Cathedral Square — the cultural epicentre of the city — is a place transformed, with pendent autumn leaves radiant against the cloudless blue sky. My guide, Kristupas, seems happy at the sudden change in weather. Or, to put it another way, as outwardly happy as a Lithuanian can appear to be.
“Yes, we Lithuanians are inclined to melancholy and seriousness,” explains Kristupas earnestly, the twitching corners of his mouth almost giving the impression of a smile. “Often we socialise in silence, which is nothing bad unless it leads to withdrawal and depression.”
While I’m wondering whether it’s actually possible to socialise in silence, we wander past the square’s impressive, free-standing belltower, which looks as though it might just have been plucked from a Venetian piazza. The crowds milling around us are smiling and laughing as they take in the autumnal sunshine and uplifting scenery. Thankfully, not everyone is immune to the charms of Vilnius this morning.
It’s perhaps easier to understand the Lithuanian penchant for lugubriousness when you consider the country’s tumultuous history.
Afer being attacked by the Crusaders several times in the 14th century, Lithuania was then invaded by the Russians and Swedes. Napoleon dropped by in 1812, before the Russians took over again. Then came the Germans, before Russia beat them off and Lithuania was incorporated into the Sovet Union. The country finally achieved independence in August 1991. As a result, the main street of Vilnius, Gediminas Avenue, has changed its name seven times over the past two centuries.
“Yes, the periods of war and subjugation may have taken their toll, but we still have a lot to be thankful for,” says Kristupas. “The city’s colourful past has endowed Vilnius with a rich architectural, cultural and ethnic legacy. I like to think we’ve taken the best bits from each of our invaders.” Deadpan humour in Lithuania is clearly alive and well.
Moving on the from the square, Kristupas and I dive into Vilnius’ Old Town proper. Imagine taking the best baroque, gothic and renaissance architecture from around Europe and plonking it side by side along a compact grid of cobblestoned streets — this gives you some idea of how enticing and photogenic a quarter this is.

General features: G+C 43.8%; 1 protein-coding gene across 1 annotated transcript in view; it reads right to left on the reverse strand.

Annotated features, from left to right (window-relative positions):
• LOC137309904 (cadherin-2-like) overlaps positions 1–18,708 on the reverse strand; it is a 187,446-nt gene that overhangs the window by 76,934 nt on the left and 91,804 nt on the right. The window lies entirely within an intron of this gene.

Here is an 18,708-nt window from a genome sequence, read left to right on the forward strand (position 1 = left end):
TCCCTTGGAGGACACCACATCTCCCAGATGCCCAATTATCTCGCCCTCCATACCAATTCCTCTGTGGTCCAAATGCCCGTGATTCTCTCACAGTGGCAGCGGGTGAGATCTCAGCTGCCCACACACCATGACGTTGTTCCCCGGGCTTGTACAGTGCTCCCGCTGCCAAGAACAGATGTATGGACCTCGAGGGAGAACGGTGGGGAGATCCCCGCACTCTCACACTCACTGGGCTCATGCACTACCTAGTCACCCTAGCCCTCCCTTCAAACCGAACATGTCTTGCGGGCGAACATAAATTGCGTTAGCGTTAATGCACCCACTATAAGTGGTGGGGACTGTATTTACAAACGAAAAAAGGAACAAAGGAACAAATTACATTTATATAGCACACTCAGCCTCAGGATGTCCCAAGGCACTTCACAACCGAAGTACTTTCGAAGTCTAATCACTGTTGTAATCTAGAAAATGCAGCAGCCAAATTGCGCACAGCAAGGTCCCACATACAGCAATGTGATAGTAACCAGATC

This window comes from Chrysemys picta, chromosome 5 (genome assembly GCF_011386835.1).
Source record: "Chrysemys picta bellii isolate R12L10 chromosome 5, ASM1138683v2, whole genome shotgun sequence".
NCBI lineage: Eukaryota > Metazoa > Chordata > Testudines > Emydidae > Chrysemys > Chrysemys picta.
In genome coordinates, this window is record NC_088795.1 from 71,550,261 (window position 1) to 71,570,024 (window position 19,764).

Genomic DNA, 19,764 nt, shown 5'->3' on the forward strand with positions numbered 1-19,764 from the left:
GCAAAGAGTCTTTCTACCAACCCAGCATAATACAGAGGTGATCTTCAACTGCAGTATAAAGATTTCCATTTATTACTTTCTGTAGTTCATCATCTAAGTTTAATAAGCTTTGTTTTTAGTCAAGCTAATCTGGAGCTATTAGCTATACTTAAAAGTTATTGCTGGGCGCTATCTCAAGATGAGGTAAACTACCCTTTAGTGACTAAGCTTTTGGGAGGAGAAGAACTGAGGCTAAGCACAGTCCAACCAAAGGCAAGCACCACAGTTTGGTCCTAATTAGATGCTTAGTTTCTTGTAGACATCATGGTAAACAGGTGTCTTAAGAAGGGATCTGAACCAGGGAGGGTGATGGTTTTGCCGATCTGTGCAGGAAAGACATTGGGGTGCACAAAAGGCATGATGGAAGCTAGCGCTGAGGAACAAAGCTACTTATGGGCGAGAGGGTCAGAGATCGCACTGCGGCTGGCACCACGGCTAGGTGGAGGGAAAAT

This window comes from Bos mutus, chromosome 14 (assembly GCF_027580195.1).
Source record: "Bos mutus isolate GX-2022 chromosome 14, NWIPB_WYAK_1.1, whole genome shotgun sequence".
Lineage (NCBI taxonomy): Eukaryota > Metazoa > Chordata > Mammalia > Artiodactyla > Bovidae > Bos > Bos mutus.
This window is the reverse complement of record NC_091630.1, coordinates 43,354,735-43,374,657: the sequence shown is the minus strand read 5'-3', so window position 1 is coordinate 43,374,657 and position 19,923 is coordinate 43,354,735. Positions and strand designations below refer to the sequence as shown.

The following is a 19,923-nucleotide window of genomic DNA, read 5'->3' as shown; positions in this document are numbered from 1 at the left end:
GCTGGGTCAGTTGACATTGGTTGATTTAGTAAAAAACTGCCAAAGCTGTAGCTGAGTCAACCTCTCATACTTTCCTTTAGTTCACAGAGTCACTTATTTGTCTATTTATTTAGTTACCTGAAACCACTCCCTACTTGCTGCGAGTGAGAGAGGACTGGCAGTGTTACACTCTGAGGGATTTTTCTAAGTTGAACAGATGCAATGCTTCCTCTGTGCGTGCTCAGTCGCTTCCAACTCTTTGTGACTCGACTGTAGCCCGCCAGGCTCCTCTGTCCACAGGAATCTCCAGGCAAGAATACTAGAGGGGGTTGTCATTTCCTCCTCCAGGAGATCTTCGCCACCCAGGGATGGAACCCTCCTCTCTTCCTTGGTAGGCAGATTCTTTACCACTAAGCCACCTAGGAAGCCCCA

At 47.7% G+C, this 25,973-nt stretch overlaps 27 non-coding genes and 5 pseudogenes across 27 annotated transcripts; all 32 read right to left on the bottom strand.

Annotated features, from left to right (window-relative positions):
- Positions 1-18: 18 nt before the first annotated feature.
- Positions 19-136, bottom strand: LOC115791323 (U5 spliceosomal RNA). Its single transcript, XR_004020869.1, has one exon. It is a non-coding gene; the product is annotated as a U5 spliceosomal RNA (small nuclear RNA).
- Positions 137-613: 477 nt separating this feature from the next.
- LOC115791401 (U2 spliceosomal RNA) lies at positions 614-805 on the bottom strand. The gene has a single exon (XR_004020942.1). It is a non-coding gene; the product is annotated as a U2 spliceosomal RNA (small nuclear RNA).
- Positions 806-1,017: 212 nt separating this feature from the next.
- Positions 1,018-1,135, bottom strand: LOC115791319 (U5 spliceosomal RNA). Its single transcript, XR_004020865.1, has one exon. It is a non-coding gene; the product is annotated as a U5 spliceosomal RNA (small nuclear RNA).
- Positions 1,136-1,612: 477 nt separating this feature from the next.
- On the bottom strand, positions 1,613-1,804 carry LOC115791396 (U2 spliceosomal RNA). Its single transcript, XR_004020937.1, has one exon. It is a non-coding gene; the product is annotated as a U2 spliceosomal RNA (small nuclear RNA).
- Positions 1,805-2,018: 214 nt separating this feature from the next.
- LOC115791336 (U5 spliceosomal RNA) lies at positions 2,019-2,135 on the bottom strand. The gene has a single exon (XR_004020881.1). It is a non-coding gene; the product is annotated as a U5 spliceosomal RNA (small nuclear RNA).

After walking past a succession of cafes, each emitting an ever more delightful aroma, I decide to call a premature halt to our excursion and tell Kristupas I need to eat. I assure him I’ll view the Polish church just around the corner later.
We order a couple of wheat beers and a dish of delightfully named cepelinai (‘zeppelins’), which turn out to be (delicious) large, boiled potato dumplings filled with minced pork. It seems somehow fitting that the potato should figure heavily in the cuisine of a melancholic nation, which it appears to do, judging by the potato-rich menu.
As I order another excellent beer, Kristupas takes a break from silent socialising and returns to his discourse on the Lithuanian national character. “In England, when you take photos, I think you ask everyone to smile, no?” he says, without a smile. “Here, we deliberately ask everyone to stop smiling. In Lithuania, the highest praise you can give someone is that he or she is a serious person.”
For the rest of the afternoon, which is packed with more beautiful buildings and stories of invading kings and princes, I see a lot more smiling Lithuanians. The excellent Kristupas, meanwhile, maintains his stony mask to the end. By tea time, I reckon I might have picked Lithuania’s only melancholic guide. Still, it’s surely nothing that a few complimentary wheat beers won’t remedy.